Photo taken on September 11, 2001 by Disneyland Cast Member Dave Marquez.

EDITOR’S NOTE: From time to time here at the Disney History Institute we feature guest editorials and essays; and to me, this is one of the most important that we have done. Over at our DHI Facebook Group we always have an active and lively historical conversation underway regarding Walt Disney and his creative legacy. This is often peppered with unseen images, fantastic pieces of Disney art and spectacularly rare visuals–you can learn more about it at: DHI Facebook Group.

This morning a member posted a story about her family vacation to Disneyland … which just happened to be on 9/11. Within moments of reading just the first few paragraphs I knew that this was something I wanted to share here–something permanent on our DHI site, and not ephemeral as Facebook often is.  For the last few days I had been trying to decide what the best way to memorialize 9/11 here at DHI was–going through the usual suspects, such as patriotic American imagery featuring a Disney bent, or whatever–but I was continually troubled by what my options might be. And it was like Walt Disney was watching me and saying: “Kid, don’t fret, I have just the right thing! Something that, even to me, represents what I want from my Happiest Place on Earth, and how I want it to be remembered.” It was this story. It was just what I wanted, and I was happy that the author, Diane Grimaldi Whiting, was willing to share it. 

And if I needed some image to share, Walt made sure that happened too (although I know he did not like photos of his Park without people — but for this occasion, he made an exception). The above image was taken by an old friend of mine who I had not talked to for almost a decade–David Marquez. Dave was working in Guest Relations at Disneyland on that fateful day and shot the above image in the afternoon, complete with our American flag poignantly at half-staff. It was just one of the few times that Disneyland was closed for a national tragedy (other times Disneyland was only partially closed were on the assignation of JFK and on Yippie Day). I’m happy to say that Dave was also very happy to share.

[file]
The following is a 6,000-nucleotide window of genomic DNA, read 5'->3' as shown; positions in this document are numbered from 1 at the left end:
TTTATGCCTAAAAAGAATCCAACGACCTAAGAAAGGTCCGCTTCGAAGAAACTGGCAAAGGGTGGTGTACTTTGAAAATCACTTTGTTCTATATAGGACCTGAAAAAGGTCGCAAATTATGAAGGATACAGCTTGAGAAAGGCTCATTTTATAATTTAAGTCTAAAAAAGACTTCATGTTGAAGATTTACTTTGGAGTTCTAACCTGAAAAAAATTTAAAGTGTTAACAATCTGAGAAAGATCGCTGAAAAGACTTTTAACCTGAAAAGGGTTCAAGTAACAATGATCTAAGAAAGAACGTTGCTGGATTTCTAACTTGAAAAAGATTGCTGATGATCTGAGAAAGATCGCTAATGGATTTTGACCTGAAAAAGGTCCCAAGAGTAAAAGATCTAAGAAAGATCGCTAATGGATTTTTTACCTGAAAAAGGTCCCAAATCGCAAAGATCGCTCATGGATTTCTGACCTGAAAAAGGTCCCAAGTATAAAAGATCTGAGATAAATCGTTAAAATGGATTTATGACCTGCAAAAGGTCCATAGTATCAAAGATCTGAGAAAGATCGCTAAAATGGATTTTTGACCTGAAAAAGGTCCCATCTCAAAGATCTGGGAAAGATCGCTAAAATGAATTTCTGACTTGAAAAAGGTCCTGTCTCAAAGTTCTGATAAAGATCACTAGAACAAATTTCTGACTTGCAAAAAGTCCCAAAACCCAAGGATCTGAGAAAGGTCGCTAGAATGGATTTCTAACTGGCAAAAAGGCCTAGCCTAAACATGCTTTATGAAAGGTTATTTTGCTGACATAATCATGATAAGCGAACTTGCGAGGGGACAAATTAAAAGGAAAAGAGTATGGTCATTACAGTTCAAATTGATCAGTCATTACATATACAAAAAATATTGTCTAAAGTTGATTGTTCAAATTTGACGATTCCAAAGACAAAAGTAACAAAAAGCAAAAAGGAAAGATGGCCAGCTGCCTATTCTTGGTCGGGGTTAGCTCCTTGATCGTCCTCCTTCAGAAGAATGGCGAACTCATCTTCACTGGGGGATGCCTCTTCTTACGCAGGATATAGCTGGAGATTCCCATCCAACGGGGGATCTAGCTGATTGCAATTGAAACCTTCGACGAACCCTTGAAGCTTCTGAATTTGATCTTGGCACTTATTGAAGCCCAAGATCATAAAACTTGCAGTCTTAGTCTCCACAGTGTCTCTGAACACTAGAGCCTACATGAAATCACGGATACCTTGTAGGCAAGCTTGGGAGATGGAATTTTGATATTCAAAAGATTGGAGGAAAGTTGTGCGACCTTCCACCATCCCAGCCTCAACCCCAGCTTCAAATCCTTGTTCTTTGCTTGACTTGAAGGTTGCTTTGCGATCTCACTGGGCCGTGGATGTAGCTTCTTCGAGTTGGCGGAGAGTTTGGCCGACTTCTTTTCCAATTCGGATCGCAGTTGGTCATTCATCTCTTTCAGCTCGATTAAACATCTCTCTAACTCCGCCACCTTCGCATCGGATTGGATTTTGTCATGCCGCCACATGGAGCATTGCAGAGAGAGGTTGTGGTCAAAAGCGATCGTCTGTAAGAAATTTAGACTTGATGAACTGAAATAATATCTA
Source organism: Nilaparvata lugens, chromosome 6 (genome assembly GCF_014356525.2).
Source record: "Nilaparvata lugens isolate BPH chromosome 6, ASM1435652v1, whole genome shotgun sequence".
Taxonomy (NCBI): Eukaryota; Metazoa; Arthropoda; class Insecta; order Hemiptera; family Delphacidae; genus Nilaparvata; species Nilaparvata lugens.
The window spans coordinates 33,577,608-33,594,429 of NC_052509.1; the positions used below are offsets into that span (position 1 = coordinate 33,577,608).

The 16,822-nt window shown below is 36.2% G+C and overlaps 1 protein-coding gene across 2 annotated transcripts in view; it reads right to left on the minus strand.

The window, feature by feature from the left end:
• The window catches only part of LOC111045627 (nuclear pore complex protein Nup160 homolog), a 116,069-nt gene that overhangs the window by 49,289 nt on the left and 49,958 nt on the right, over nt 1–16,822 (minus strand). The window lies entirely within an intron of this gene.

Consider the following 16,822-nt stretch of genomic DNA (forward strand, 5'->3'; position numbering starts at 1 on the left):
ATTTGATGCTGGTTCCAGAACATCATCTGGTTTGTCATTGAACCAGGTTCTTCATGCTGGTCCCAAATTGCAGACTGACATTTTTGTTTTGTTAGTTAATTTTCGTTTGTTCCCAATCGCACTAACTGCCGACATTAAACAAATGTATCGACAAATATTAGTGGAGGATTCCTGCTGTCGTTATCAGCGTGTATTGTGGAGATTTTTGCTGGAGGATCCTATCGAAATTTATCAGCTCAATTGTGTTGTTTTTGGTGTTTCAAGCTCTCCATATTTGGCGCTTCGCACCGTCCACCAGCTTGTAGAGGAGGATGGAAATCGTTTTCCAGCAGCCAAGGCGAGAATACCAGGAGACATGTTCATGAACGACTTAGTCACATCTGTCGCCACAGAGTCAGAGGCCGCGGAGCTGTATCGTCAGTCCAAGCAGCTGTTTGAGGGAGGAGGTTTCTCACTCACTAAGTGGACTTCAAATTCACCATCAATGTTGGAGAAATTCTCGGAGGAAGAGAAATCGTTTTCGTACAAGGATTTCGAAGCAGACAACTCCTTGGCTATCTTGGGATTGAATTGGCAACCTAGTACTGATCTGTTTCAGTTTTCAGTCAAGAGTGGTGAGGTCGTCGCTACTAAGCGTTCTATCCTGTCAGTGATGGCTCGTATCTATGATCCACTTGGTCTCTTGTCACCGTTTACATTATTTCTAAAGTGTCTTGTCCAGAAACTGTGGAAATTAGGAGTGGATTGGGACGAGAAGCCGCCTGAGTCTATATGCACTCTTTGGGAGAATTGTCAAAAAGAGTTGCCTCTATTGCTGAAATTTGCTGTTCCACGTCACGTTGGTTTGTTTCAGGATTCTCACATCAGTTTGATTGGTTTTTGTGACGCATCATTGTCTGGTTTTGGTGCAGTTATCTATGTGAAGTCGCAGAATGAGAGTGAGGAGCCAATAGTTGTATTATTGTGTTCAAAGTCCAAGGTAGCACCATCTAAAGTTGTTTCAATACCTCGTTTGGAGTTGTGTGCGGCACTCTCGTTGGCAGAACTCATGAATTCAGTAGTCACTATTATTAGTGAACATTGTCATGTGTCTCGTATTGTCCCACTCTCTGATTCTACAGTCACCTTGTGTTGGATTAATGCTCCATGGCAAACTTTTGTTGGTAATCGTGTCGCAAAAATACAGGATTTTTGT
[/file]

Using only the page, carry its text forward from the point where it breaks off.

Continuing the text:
So, with all of this in mind I am happy–and honored–to share this story of how Walt Disney’s creative legacy helped one family remember hope. I think all of us that lived through the 9/11 experience can remember how strong the feelings were and probably also recall when hope started returning to us; and I dare say that for many of us here at DHI, Disney was in someway involved in our own journey back to these feelings of hope.

Paul F. Anderson, co-historian and founder of the Disney History Institute

By Diane Grimaldi Whiting
My family was there on 9/11/2001. We were on our way to Disneyland (actually spending the night in Vegas), when the terrorists struck back east. We didn’t know what to do. My husband and I decided that we were going to go to California anyway. When we were driving through the desert, we heard over the radio that Disneyland was closed. I finally managed to get hold of someone at Disney Dining reservations, who said to just come, and everything would work out.

We were staying at the Disneyland Hotel (my favorite!), and when we stepped into the lobby, we were surrounded by characters. My kids were 10, 7, and 9 months at the time, and we were trying to shelter them from the awful events of the day. Disney really came through. Buzz and Woody immediately started playing with my son. They were having a “Space Ranger shootout” through the lobby. And Snow White and Cinderella came up to see my dd. She was star struck. They sat and talked with her, and her eyes were as big as saucers. Pluto was playing peek-a-boo with my baby, who loved squishing his nose. The hotel was practically empty, because all flights had been grounded, so no new guests were arriving, and other guests who were scheduled to leave had made other hotel and travel arrangements. It was so odd to see it that way.

Diane Grimaldi Whiting and Family.
September 12, 2001